A Hot Tip for Flea Prevention

By on 25 September, 2017 in Lynne Burford, Pets with 1 Comment

The dog days of summer – hot enough to stifle even the best of us – are about over. Irma brought us a taste of fall that gave us hope! My dogs love to lie in the sun but not when it is coupled with 90 percent humidity. So we are excited at the Chihuahua ranch to be blessed with some cooler, drier days in the coming weeks.

Fall and cooler weather are not only reasons to celebrate being outdoors but also signal the demise of some of the flea and tick population. There are many highly touted preventives on the market, each carrying its own risk factors to your pet’s health. Fall is a great time to use the safest and easiest preventive available – diatomaceous earth. DE consists of fossilized remains of diatoms, a unicellular algae. Each cell is enclosed in a cell wall of silica. When sprinkled on your lawn and in your dog beds, it shreds flea exoskeletons and turn their innards into jelly! DE is safe anywhere and everywhere. It is actually in lots of grain based foods – yep – and also kills ants in your yard. Farmers feed it to livestock as it is reported to kill intestinal worms as well as any other parasites.  And PEOPLE mix it with juice to cleanse the system. Wow.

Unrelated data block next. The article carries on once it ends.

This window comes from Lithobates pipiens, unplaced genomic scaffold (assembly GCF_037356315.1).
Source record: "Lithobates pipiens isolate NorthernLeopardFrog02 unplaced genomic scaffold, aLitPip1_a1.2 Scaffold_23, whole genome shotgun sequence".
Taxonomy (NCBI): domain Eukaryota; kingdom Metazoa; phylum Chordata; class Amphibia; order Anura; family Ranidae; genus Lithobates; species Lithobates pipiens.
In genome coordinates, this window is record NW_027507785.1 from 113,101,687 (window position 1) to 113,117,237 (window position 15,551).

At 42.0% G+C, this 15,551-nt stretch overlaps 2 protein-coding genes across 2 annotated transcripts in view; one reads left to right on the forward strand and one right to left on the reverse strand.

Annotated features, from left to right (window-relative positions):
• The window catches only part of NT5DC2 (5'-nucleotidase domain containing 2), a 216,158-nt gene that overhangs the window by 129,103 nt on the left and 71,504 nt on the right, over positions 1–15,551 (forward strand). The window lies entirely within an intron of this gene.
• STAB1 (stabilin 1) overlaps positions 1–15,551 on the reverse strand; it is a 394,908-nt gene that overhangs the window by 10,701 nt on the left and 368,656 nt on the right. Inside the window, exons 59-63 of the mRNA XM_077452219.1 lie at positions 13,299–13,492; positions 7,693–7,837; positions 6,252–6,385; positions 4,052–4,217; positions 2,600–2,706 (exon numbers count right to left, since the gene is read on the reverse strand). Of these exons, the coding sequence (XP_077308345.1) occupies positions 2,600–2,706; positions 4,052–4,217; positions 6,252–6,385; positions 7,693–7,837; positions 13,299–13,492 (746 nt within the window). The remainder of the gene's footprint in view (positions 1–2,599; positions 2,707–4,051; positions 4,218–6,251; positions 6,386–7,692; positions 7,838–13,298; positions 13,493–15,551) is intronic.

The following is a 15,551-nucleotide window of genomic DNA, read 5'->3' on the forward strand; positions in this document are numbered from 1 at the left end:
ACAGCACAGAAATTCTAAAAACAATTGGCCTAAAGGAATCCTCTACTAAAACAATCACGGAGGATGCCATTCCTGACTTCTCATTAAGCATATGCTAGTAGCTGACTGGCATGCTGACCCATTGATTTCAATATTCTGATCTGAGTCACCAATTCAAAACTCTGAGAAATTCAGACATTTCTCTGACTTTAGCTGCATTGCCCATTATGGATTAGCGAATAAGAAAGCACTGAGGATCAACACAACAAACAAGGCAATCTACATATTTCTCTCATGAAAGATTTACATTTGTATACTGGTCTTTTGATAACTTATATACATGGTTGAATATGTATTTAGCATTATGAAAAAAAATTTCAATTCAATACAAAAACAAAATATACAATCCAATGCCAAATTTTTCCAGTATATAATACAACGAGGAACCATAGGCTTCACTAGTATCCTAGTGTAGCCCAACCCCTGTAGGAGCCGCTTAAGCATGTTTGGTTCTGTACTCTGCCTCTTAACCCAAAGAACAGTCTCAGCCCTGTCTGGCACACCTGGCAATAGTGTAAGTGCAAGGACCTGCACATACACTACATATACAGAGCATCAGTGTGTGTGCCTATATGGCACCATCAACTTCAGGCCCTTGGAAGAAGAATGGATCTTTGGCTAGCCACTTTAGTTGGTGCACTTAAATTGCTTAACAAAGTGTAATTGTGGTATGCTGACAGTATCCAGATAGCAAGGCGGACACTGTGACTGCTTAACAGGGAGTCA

Be sure to buy food grade DE. Most feed stores carry it – Tractor Supply on the Troy highway has it in small and large bags. It’s powdery and sticks to your hands – don’t freak out. But it WORKS ON FLEAS!!

Wouldn’t you rather not use chemicals on your pets? Topical flea treatments can burn and in rare instances have caused the death of cats. The monthly pills can cause gastro upset. DE is just a silent, safe remedy that has multiple benefits to two and four legged critters.

Check it out. You can spread by hand or with a seed spreader. Be organic. Breathe the cooler air. Watch your pets itch and scratch less. Smile at how smart you are.

Lynne Burford is a lifelong animal advocate who has been rescuing since she was a little girl. From birds and snakes to raccoons and foxes, she has rehabilitated and released back into the wild many orphaned and injured creatures. For the last ten years her focus has been on fostering and volunteering with rescues to place dogs into permanent and loving homes. Aside from various sizes of foster dogs, she owns a small pack of chihuahuas.

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  1. Lynne, where locally can we find this stuff? I have a friend who needs it desperately!

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